BYD is on a mission to bring electric buses to the world

Last Monday I had the opportunity to attend an interesting round table organized by several student clubs at IE Business School with Joaquín Bellido, the head of the Spanish division of BYD, the company that produces more electric buses in the world, which I wrote about a few months ago.

BYD is a fascinating company: founded by Wang Chuanfu, a chemist born into a humble family in Shenzen and who is now one of the richest people in China, it also owns lithium mines and other rare earths necessary for the manufacture of batteries. The name of the company is an acronym for Build Your Dreams, and its slogan, “The official sponsor of Mother Nature” is registered. Its newest battery factory, opened last year, is one of the largest in the world and makes lithium-ferrophosphate (LFP) batteries, which while less common, are ideal for buses due to their chemical and thermal stability, which makes them safer. The company also has several subsidiaries that make smartphone batteries, as well as cars and driverless monorail trains.

Despite being the ideal urban transportation solution, implementation has been slow and at the present rate, only 60% of buses around the world will be electric powered by 2050. The reason we don’t see more of them on the roads is that they cost around twice as much as a conventional bus, along with the need to build special recharging infrastructure. But in terms of total cost, electric buses are superior due to the lower maintenance they require and their reduced operating costs. The world’s pioneer city is Shenzen, home to the headquarters and the main factory of BYD, and which has a fleet of 16,000 fully electric buses. If you want an the idea of ​​what 16,000 buses looks like, this video of the delivery of the fleet in 2016 that Joaquín used to open his presentation, gives an idea:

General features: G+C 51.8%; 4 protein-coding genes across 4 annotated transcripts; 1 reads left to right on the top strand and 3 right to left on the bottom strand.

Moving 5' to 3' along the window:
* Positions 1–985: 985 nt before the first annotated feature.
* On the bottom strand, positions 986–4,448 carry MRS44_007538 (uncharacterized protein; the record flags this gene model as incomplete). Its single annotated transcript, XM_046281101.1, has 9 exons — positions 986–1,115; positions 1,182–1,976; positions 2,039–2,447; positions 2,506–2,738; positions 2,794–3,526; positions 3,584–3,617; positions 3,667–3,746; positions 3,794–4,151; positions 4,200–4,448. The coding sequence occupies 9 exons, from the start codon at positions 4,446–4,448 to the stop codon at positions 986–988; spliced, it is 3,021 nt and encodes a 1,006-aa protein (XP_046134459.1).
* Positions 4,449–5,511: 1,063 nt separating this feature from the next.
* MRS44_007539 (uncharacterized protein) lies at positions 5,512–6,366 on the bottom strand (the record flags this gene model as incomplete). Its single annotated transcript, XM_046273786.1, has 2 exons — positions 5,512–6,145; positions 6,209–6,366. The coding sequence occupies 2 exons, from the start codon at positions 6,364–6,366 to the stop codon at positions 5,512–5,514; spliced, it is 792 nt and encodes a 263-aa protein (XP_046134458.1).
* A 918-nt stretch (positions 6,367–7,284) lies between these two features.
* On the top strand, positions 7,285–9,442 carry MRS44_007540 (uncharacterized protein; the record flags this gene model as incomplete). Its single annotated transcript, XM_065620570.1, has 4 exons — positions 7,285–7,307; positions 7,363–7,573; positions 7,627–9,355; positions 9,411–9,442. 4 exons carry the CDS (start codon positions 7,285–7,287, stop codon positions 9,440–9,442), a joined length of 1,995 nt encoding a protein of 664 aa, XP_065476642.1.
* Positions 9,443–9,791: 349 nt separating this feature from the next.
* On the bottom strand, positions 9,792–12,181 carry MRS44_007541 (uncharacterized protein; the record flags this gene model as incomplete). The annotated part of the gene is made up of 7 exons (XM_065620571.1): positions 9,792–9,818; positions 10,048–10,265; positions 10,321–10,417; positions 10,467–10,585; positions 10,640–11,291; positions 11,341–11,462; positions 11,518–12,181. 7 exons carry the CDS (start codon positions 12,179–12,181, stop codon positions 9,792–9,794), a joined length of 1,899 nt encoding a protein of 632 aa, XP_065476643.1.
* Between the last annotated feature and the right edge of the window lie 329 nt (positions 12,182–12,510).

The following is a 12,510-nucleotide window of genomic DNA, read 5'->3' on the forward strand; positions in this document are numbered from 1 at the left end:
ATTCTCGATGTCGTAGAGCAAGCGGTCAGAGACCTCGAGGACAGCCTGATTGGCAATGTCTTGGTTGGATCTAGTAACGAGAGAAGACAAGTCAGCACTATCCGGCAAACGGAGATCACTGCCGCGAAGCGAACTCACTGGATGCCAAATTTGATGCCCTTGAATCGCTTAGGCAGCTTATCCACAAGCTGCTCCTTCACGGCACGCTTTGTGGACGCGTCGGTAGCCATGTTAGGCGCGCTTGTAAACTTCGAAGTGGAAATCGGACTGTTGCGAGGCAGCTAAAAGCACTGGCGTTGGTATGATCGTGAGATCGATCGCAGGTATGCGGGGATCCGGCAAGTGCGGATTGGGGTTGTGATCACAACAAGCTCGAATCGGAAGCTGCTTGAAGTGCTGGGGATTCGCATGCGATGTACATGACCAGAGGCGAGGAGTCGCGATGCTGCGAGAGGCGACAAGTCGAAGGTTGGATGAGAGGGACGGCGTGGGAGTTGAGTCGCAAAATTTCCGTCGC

Shenzen has about 12.5 million inhabitants. In contrast, New York, with 8.4 million, has a fleet of 5,800 buses, and Madrid, with 3.2 million, has 2,050, of which only 1.76% are electric. Public transport is fundamental to the future of urban transport and buses are the logical evolution, along with other vehicles such as trains or trams. California has announced its intention to convert the state’s bus fleet by 2029. Currently, 17% of the world’s buses, a total of 425,000, are electric, and the vast majority of them, as much as 99%, operate in Chinese cities.

There’s also been an innovative development in Indianapolis, where BYD and Momentum Dynamics have set up IndyGo, a system of 300kWh inductive charging points: each time a bus reaches an inductive charger, located at endpoints of the route, the battery automatically receives a charging boost enabling the vehicle to continue along the route. Inductive charging is considered one of the best ways to avoid the problems of load cycles and downtime. The system means vehicles can be kept in service on a route much longer than most electric buses’ current operating range of around 360 kilometers.

Some cities looking to transition their fleet from highly polluting diesel to cleaner options, have mistakenly opted for natural gas, a strategic error considering the ecological certification of this fuel, along with the evolution of its cost, which makes it less and less competitive compared to clean energy. Santiago de Chile, which recently placed an order for a hundred electric buses, seems to understand the future and the importance of removing diesel buses from its roads: buses usually make up around 5% of vehicles, while generating a quarter of carbon dioxide emissions, 40% of nitrogen oxide and more than half of particle emissions, typically in areas with the highest population density. We will see if our cities are up to the task.

(En español, aquí)